The new edition of Key Concepts in Gender Studies is a lively and engaging introduction to this dynamic field. Thoroughly revised throughout, the second edition benefits from the addition of nine new concepts including Gender Social Movements, Intersectionality and Mainstreaming. Each of the entries: • begins with a concise definition • outlines the history of each term and the debates surrounding it • includes illustrations of how the concept has been applied within the field • offers examples which allow a critical re-evaluation of the concept • is cross-referenced with the other key concepts • ends with guidance on further reading. A must-buy for undergraduate and postgraduate students in a range of social science and humanities disciplines.
The concept of the cyborg is intended to encapsulate the ways that advanced technological developments have blurred the boundaries between, on the one hand, ‘natural’ human bodies and, on the other, ‘artificial’, ‘automated’ and ‘digital’ human bodies. The concept is especially associated with Donna Haraway. In her original formulation, Haraway defined cyborgs as ‘hybrid creatures’, composed of those ‘special kinds’ of organisms and machines appropriate to the late twentieth and early twenty-first centuries.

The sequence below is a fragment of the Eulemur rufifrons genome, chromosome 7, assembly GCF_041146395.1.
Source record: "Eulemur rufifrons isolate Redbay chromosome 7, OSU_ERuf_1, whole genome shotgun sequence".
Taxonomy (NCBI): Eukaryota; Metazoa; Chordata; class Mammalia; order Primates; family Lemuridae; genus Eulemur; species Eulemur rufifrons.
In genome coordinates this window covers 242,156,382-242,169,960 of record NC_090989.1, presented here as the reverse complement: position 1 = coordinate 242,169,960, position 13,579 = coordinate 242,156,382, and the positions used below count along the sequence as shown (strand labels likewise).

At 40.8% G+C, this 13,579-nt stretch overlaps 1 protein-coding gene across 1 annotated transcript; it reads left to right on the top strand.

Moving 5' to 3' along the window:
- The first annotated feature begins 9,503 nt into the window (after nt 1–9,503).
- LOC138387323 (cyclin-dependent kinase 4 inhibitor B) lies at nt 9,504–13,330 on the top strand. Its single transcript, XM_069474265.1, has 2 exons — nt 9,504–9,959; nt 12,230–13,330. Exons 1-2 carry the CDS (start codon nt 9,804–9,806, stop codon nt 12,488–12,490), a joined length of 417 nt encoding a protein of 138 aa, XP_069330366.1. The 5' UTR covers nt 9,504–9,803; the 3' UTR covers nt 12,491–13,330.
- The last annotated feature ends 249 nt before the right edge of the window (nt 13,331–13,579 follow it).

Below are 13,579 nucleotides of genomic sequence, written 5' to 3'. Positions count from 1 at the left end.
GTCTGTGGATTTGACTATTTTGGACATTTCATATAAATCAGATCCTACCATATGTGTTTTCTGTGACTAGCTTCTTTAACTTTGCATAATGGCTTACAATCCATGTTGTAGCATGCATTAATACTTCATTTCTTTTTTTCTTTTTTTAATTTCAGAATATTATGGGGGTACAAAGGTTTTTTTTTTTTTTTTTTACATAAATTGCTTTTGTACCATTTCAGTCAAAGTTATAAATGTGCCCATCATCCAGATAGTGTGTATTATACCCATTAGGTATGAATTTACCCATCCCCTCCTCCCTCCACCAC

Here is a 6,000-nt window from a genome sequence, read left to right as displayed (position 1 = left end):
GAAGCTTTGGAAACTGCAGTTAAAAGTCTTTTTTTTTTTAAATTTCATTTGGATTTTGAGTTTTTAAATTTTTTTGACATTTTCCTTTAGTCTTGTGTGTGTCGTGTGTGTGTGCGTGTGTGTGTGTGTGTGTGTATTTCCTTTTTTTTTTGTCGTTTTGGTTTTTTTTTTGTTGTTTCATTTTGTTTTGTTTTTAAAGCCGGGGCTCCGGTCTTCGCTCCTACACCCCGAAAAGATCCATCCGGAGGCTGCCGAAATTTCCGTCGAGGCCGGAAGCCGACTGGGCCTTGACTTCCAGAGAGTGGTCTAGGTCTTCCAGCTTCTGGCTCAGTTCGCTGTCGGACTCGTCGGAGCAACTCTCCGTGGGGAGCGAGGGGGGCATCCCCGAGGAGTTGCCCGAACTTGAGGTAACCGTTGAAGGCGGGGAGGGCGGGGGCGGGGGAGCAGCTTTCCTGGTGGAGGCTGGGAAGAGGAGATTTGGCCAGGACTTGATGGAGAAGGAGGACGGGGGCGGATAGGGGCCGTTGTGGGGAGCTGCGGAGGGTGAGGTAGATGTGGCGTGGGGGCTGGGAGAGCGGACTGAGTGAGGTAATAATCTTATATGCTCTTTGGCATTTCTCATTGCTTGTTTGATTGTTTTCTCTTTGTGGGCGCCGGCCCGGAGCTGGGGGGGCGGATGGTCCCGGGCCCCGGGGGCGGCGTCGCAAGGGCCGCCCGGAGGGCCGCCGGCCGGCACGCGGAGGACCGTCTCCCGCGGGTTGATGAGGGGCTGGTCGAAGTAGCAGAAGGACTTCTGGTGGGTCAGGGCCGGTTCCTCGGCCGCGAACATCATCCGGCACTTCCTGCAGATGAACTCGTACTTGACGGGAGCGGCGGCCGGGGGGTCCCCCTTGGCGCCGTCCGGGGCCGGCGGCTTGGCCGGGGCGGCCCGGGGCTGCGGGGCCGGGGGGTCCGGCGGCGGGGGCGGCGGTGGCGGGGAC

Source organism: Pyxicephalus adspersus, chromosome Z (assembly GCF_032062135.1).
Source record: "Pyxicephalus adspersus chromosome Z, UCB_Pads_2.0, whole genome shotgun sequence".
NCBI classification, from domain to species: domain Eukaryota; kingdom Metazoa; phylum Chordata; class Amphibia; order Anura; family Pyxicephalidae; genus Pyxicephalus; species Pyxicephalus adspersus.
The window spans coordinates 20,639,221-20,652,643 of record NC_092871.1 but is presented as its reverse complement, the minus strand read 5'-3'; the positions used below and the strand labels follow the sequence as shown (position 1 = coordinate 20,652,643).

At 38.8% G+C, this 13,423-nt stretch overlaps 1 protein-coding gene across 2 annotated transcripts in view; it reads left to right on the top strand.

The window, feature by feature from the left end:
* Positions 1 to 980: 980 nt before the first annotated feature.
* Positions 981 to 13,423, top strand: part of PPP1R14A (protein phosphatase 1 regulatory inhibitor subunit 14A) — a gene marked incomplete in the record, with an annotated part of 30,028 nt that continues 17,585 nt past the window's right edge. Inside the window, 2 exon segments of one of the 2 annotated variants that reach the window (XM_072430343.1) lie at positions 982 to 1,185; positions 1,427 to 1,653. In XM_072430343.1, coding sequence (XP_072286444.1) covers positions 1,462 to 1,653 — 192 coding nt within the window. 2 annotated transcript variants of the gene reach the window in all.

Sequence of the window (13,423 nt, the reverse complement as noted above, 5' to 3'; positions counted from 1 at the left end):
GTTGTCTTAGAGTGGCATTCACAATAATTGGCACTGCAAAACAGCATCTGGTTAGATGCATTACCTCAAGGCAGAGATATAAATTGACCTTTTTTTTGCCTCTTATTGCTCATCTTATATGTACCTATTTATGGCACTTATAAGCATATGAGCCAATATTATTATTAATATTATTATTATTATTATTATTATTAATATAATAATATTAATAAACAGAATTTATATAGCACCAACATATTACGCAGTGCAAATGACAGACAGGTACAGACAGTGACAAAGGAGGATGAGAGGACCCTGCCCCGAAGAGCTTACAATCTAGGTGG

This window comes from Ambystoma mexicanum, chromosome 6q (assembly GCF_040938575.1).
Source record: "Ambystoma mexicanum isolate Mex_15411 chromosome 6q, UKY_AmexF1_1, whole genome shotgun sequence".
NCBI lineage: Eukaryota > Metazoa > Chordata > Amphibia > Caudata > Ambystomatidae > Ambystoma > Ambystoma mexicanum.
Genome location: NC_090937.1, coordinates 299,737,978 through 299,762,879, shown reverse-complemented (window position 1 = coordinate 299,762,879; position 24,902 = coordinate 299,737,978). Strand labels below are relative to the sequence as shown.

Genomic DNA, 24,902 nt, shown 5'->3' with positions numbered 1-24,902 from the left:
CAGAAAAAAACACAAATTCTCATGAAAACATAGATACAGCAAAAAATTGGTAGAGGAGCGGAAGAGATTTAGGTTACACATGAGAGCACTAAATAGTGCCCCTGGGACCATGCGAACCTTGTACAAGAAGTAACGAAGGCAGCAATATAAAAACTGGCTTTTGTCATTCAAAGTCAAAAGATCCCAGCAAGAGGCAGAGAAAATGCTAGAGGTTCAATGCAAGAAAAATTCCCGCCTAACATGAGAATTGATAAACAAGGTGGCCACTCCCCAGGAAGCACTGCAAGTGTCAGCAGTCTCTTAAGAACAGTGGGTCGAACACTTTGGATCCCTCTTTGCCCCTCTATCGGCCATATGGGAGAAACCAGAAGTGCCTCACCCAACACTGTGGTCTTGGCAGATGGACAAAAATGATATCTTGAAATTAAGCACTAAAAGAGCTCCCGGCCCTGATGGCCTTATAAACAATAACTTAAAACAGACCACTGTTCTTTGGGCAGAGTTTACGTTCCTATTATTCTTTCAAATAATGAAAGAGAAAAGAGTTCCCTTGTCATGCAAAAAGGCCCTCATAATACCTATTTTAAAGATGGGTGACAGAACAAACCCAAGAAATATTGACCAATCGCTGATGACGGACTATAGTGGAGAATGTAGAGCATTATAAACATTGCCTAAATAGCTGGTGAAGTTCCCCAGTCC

Cyborgs are post-Second World War hybrid entities, made of, first, ourselves and other organic creatures in our unchosen, high-technological guise as information systems, texts, and ergonomically controlled labouring, desiring, and reproducing systems. The second essential ingredient in cyborgs is machines in their guise, also, as communication systems, texts, and self-acting, ergonomically designed ...